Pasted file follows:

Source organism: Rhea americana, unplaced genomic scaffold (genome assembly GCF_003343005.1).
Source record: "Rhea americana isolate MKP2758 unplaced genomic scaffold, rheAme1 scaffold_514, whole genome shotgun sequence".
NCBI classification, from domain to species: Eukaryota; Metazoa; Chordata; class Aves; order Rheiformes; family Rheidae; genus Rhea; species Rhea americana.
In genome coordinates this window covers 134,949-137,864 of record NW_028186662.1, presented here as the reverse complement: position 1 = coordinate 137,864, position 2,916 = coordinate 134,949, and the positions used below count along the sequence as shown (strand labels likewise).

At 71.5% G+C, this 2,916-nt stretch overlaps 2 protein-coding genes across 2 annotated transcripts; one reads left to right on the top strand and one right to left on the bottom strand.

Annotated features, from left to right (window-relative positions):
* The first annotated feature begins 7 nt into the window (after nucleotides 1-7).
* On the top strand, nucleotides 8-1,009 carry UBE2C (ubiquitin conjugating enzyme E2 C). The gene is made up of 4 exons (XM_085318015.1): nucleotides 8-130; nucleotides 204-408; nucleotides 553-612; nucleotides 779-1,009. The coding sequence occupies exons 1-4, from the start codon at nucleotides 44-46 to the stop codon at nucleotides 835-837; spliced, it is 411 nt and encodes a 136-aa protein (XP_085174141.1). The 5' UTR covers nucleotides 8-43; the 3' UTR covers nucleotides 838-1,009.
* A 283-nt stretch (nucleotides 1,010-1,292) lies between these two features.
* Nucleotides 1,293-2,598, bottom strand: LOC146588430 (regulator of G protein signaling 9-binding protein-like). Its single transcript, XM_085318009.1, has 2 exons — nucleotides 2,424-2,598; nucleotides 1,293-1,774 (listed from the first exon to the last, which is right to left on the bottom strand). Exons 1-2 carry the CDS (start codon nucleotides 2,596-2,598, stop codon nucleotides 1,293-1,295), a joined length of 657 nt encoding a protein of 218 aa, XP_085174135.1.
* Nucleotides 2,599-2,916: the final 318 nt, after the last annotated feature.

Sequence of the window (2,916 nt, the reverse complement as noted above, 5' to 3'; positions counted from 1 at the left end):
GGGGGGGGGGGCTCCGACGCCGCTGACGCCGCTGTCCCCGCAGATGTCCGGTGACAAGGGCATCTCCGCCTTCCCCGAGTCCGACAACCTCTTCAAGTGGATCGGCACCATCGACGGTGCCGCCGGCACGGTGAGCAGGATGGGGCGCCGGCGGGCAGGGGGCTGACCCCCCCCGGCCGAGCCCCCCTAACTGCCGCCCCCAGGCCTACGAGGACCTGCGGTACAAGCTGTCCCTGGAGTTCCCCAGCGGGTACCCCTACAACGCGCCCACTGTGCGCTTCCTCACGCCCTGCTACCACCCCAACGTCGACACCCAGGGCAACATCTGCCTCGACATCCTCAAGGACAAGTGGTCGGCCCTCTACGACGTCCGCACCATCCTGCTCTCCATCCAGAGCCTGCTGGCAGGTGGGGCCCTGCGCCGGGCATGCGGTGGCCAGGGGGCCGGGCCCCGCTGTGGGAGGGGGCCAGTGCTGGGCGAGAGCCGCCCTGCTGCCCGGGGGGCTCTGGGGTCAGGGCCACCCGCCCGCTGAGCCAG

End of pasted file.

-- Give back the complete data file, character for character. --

Source organism: Rhea americana, unplaced genomic scaffold (genome assembly GCF_003343005.1).
Source record: "Rhea americana isolate MKP2758 unplaced genomic scaffold, rheAme1 scaffold_514, whole genome shotgun sequence".
NCBI classification, from domain to species: Eukaryota; Metazoa; Chordata; class Aves; order Rheiformes; family Rheidae; genus Rhea; species Rhea americana.
In genome coordinates this window covers 134,949-137,864 of record NW_028186662.1, presented here as the reverse complement: position 1 = coordinate 137,864, position 2,916 = coordinate 134,949, and the positions used below count along the sequence as shown (strand labels likewise).

At 71.5% G+C, this 2,916-nt stretch overlaps 2 protein-coding genes across 2 annotated transcripts; one reads left to right on the top strand and one right to left on the bottom strand.

Annotated features, from left to right (window-relative positions):
* The first annotated feature begins 7 nt into the window (after nucleotides 1-7).
* On the top strand, nucleotides 8-1,009 carry UBE2C (ubiquitin conjugating enzyme E2 C). The gene is made up of 4 exons (XM_085318015.1): nucleotides 8-130; nucleotides 204-408; nucleotides 553-612; nucleotides 779-1,009. The coding sequence occupies exons 1-4, from the start codon at nucleotides 44-46 to the stop codon at nucleotides 835-837; spliced, it is 411 nt and encodes a 136-aa protein (XP_085174141.1). The 5' UTR covers nucleotides 8-43; the 3' UTR covers nucleotides 838-1,009.
* A 283-nt stretch (nucleotides 1,010-1,292) lies between these two features.
* Nucleotides 1,293-2,598, bottom strand: LOC146588430 (regulator of G protein signaling 9-binding protein-like). Its single transcript, XM_085318009.1, has 2 exons — nucleotides 2,424-2,598; nucleotides 1,293-1,774 (listed from the first exon to the last, which is right to left on the bottom strand). Exons 1-2 carry the CDS (start codon nucleotides 2,596-2,598, stop codon nucleotides 1,293-1,295), a joined length of 657 nt encoding a protein of 218 aa, XP_085174135.1.
* Nucleotides 2,599-2,916: the final 318 nt, after the last annotated feature.

Sequence of the window (2,916 nt, the reverse complement as noted above, 5' to 3'; positions counted from 1 at the left end):
GGGGGGGGGGGCTCCGACGCCGCTGACGCCGCTGTCCCCGCAGATGTCCGGTGACAAGGGCATCTCCGCCTTCCCCGAGTCCGACAACCTCTTCAAGTGGATCGGCACCATCGACGGTGCCGCCGGCACGGTGAGCAGGATGGGGCGCCGGCGGGCAGGGGGCTGACCCCCCCCGGCCGAGCCCCCCTAACTGCCGCCCCCAGGCCTACGAGGACCTGCGGTACAAGCTGTCCCTGGAGTTCCCCAGCGGGTACCCCTACAACGCGCCCACTGTGCGCTTCCTCACGCCCTGCTACCACCCCAACGTCGACACCCAGGGCAACATCTGCCTCGACATCCTCAAGGACAAGTGGTCGGCCCTCTACGACGTCCGCACCATCCTGCTCTCCATCCAGAGCCTGCTGGCAGGTGGGGCCCTGCGCCGGGCATGCGGTGGCCAGGGGGCCGGGCCCCGCTGTGGGAGGGGGCCAGTGCTGGGCGAGAGCCGCCCTGCTGCCCGGGGGGCTCTGGGGTCAGGGCCACCCGCCCGCTGAGCCAG